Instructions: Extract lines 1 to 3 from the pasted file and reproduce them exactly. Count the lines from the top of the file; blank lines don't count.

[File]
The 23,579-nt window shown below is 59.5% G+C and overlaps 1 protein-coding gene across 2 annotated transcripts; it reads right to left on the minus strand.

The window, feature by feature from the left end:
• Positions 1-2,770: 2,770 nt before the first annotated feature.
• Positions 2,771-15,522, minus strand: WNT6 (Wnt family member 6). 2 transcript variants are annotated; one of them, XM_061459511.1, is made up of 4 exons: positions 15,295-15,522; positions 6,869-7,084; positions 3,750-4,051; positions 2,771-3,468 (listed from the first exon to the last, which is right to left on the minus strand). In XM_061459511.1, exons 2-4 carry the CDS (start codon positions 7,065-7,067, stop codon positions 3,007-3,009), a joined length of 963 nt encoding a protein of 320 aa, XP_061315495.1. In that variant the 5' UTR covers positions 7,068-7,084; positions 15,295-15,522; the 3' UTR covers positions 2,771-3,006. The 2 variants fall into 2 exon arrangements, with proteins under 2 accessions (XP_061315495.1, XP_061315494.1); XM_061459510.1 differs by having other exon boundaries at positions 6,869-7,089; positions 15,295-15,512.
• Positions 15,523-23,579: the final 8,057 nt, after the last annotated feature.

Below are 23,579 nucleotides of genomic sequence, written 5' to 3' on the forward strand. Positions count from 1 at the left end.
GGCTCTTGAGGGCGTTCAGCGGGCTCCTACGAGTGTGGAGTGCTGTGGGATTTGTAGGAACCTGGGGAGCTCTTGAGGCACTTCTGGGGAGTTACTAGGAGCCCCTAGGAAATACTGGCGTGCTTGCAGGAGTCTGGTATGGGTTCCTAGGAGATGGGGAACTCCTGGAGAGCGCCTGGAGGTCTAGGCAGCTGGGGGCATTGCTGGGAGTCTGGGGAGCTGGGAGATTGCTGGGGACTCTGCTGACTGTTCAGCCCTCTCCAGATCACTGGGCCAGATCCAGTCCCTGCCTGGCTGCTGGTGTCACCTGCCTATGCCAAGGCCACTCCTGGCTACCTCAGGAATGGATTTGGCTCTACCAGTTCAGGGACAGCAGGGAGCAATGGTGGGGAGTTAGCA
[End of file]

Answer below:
The 23,579-nt window shown below is 59.5% G+C and overlaps 1 protein-coding gene across 2 annotated transcripts; it reads right to left on the minus strand.

The window, feature by feature from the left end:
• Positions 1-2,770: 2,770 nt before the first annotated feature.